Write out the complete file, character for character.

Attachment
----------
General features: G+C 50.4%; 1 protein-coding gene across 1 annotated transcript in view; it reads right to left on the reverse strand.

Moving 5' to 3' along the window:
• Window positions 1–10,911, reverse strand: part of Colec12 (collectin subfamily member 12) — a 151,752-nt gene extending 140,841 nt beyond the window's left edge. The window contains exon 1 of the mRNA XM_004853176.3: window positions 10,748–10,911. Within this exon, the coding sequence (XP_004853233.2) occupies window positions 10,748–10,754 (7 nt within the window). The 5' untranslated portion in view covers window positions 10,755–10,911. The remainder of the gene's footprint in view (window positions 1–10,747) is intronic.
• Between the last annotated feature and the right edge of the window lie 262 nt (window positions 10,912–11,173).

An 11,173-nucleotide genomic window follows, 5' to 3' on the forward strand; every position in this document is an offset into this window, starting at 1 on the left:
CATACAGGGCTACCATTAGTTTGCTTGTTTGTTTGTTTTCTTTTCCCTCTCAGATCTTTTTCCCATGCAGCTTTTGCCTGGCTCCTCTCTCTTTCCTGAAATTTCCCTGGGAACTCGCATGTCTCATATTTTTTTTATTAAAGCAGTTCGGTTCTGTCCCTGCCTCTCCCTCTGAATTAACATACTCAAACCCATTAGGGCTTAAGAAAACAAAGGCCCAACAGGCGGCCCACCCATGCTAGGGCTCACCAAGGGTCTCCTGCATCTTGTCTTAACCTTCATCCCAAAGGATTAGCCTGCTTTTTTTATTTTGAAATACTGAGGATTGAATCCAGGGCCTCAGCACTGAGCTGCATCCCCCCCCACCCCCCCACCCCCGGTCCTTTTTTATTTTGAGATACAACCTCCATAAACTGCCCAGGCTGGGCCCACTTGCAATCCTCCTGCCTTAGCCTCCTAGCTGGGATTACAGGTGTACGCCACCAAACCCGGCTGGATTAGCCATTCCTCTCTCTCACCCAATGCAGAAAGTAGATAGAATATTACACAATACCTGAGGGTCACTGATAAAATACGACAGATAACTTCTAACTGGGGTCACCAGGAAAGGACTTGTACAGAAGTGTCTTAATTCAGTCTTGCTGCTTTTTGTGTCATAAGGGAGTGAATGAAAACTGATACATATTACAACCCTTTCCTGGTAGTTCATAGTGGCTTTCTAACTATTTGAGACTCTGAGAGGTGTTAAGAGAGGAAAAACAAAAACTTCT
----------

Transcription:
General features: G+C 50.4%; 1 protein-coding gene across 1 annotated transcript in view; it reads right to left on the reverse strand.

Moving 5' to 3' along the window:
• Window positions 1–10,911, reverse strand: part of Colec12 (collectin subfamily member 12) — a 151,752-nt gene extending 140,841 nt beyond the window's left edge. The window contains exon 1 of the mRNA XM_004853176.3: window positions 10,748–10,911. Within this exon, the coding sequence (XP_004853233.2) occupies window positions 10,748–10,754 (7 nt within the window). The 5' untranslated portion in view covers window positions 10,755–10,911. The remainder of the gene's footprint in view (window positions 1–10,747) is intronic.
• Between the last annotated feature and the right edge of the window lie 262 nt (window positions 10,912–11,173).

An 11,173-nucleotide genomic window follows, 5' to 3' on the forward strand; every position in this document is an offset into this window, starting at 1 on the left:
CATACAGGGCTACCATTAGTTTGCTTGTTTGTTTGTTTTCTTTTCCCTCTCAGATCTTTTTCCCATGCAGCTTTTGCCTGGCTCCTCTCTCTTTCCTGAAATTTCCCTGGGAACTCGCATGTCTCATATTTTTTTTATTAAAGCAGTTCGGTTCTGTCCCTGCCTCTCCCTCTGAATTAACATACTCAAACCCATTAGGGCTTAAGAAAACAAAGGCCCAACAGGCGGCCCACCCATGCTAGGGCTCACCAAGGGTCTCCTGCATCTTGTCTTAACCTTCATCCCAAAGGATTAGCCTGCTTTTTTTATTTTGAAATACTGAGGATTGAATCCAGGGCCTCAGCACTGAGCTGCATCCCCCCCCACCCCCCCACCCCCGGTCCTTTTTTATTTTGAGATACAACCTCCATAAACTGCCCAGGCTGGGCCCACTTGCAATCCTCCTGCCTTAGCCTCCTAGCTGGGATTACAGGTGTACGCCACCAAACCCGGCTGGATTAGCCATTCCTCTCTCTCACCCAATGCAGAAAGTAGATAGAATATTACACAATACCTGAGGGTCACTGATAAAATACGACAGATAACTTCTAACTGGGGTCACCAGGAAAGGACTTGTACAGAAGTGTCTTAATTCAGTCTTGCTGCTTTTTGTGTCATAAGGGAGTGAATGAAAACTGATACATATTACAACCCTTTCCTGGTAGTTCATAGTGGCTTTCTAACTATTTGAGACTCTGAGAGGTGTTAAGAGAGGAAAAACAAAAACTTCT